Reality, and our response to it, can be greatly facilitated by making a simple change. Instead of talking about positive and negative emotion, it’s more accurate to be talking about pleasant and unpleasant emotion. Then, it becomes much easier to identify and discuss situations where pleasant and unpleasant are not synonymous with positive and negative (see this article on real conversations and this article on intimacy strategies).
Instead, the two continua (pleasant to unpleasant; and positive to negative) are orthogonal to each other as indicated in the diagram above. In other words, it is possible to have pleasant emotions, thoughts, and behaviors that are negative for our lives and to have unpleasant emotions, thoughts, and behaviors that are positive for our lives. To make this clear, consider some examples for each quadrant in the picture below and also illustrated above:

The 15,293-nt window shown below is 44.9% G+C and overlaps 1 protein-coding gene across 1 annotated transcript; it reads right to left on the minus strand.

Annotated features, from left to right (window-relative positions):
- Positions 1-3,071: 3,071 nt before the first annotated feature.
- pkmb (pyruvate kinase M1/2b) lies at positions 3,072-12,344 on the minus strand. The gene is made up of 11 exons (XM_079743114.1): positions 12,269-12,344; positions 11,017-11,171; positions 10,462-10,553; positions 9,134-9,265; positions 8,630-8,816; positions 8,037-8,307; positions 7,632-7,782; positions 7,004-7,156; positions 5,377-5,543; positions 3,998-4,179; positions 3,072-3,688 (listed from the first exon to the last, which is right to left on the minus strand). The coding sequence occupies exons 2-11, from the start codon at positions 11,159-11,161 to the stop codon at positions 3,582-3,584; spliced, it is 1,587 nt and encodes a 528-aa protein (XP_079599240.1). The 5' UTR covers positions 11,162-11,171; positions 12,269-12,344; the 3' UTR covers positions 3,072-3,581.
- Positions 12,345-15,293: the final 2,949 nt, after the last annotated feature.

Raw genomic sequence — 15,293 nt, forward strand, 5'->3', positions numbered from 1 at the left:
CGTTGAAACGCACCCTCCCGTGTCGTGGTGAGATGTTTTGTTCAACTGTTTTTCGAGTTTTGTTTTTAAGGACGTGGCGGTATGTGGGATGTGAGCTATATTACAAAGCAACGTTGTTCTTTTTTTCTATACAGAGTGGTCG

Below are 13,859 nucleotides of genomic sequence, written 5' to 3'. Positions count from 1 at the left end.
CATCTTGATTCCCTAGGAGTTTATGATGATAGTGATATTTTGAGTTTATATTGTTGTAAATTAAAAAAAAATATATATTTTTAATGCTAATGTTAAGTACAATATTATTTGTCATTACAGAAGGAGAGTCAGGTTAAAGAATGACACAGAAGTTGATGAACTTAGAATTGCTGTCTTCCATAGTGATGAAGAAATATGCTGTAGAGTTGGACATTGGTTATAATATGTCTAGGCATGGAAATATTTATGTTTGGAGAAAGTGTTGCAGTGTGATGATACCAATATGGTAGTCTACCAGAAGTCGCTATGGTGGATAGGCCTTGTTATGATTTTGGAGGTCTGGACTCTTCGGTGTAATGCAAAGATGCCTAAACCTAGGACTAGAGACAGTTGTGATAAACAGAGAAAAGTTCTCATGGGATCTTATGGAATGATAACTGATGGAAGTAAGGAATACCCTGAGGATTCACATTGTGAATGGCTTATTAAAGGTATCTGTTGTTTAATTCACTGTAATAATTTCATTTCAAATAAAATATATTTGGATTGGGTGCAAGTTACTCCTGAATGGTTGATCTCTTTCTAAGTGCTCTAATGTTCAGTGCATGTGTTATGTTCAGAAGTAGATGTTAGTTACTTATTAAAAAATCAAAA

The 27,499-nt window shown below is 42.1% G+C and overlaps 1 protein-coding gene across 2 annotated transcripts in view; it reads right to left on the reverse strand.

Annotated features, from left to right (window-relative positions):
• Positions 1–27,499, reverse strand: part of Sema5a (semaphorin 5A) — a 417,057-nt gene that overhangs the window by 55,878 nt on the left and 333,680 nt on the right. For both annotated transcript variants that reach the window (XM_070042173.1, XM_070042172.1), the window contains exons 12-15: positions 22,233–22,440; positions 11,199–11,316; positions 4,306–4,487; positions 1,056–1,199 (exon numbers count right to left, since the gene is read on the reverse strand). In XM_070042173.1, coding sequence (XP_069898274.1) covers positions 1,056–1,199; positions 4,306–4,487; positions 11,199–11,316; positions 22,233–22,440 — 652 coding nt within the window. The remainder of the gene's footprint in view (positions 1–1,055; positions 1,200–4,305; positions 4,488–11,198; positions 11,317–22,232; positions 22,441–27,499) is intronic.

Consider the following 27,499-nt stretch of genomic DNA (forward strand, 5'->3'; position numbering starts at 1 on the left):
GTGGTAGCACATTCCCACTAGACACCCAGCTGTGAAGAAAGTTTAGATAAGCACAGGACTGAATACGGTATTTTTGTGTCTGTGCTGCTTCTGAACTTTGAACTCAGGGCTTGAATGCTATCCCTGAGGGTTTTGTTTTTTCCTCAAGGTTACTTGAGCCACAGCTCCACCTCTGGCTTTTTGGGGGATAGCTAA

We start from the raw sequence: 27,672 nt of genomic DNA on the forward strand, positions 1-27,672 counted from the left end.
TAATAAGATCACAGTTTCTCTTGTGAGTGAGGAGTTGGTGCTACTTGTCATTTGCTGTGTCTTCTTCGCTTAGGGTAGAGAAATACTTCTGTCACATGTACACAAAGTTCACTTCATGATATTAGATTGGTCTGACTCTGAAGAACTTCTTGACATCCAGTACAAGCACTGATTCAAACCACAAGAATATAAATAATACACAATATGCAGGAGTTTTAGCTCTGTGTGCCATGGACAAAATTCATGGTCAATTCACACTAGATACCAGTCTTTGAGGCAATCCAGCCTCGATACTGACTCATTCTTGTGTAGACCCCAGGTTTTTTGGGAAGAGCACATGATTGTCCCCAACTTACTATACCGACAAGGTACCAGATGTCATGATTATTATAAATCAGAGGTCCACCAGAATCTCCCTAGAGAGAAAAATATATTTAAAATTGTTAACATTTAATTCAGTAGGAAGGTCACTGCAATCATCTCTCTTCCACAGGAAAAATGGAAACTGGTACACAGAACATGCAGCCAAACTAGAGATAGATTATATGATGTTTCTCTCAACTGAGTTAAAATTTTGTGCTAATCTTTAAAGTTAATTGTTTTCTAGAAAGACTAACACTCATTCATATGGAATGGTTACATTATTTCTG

- Pleasant and negative: Most addictive drugs, Denial/Suppression/Repression, Some forms of delusion
- Unpleasant and negative: Stepping on a thorn, Your child having cancer
- Unpleasant and positive: Dental work, Studying for an exam, Skillful disagreement
- Pleasant and positive: Reading a book in a hammock, Eating healthy food
This is really obvious, but the lack of this distinction in our language led to confusion at one of the Mind-Life Institute sponsored gatherings in which Western Scientists talked with Eastern Buddhist practitioners and the Dalai Lama himself. Scientists were talking about “positive” and “negative” affect (i.e., emotion) while the Dalai Lama was talking about whether a particular emotion was helpful or not helpful for decreasing suffering. Things could have been much clearer if the group had been able to talk about positive unpleasant emotions and negative pleasant emotions.
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